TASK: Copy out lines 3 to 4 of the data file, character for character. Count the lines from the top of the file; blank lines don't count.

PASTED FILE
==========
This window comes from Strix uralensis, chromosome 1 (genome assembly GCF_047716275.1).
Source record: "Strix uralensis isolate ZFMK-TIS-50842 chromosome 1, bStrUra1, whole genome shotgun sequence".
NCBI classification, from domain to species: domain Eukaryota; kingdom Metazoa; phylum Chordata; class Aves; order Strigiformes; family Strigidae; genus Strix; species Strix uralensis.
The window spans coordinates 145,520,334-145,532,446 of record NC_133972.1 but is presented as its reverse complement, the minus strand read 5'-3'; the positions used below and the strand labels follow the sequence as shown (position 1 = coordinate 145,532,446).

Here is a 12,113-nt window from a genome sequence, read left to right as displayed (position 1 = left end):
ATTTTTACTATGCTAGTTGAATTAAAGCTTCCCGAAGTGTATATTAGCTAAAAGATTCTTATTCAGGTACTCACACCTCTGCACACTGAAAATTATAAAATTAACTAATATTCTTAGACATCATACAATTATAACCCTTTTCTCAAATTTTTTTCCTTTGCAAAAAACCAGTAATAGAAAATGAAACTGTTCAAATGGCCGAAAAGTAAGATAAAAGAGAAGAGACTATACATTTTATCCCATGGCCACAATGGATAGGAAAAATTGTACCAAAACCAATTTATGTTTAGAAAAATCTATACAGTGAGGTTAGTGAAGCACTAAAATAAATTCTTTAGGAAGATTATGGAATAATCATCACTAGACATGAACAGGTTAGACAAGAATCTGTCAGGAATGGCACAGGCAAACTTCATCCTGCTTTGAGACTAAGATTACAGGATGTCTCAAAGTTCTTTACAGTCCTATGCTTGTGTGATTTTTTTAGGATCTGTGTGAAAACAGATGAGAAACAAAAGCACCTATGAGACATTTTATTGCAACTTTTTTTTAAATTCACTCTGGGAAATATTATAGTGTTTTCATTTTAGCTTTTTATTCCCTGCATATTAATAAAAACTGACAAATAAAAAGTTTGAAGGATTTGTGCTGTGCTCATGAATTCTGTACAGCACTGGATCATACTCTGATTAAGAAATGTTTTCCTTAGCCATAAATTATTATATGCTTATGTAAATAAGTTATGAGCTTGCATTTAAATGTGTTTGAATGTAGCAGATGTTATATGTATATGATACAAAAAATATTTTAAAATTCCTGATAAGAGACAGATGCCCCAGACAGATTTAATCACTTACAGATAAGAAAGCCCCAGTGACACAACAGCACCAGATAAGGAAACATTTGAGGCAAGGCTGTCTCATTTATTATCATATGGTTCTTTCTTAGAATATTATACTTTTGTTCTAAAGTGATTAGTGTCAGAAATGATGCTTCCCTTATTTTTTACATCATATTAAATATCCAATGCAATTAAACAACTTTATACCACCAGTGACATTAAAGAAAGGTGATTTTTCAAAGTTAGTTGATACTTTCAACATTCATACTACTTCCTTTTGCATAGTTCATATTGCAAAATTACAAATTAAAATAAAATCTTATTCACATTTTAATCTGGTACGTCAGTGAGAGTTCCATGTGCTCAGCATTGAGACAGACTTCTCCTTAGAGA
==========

NCBI classification, from domain to species: domain Eukaryota; kingdom Metazoa; phylum Chordata; class Aves; order Strigiformes; family Strigidae; genus Strix; species Strix uralensis.
The window spans coordinates 145,520,334-145,532,446 of record NC_133972.1 but is presented as its reverse complement, the minus strand read 5'-3'; the positions used below and the strand labels follow the sequence as shown (position 1 = coordinate 145,532,446).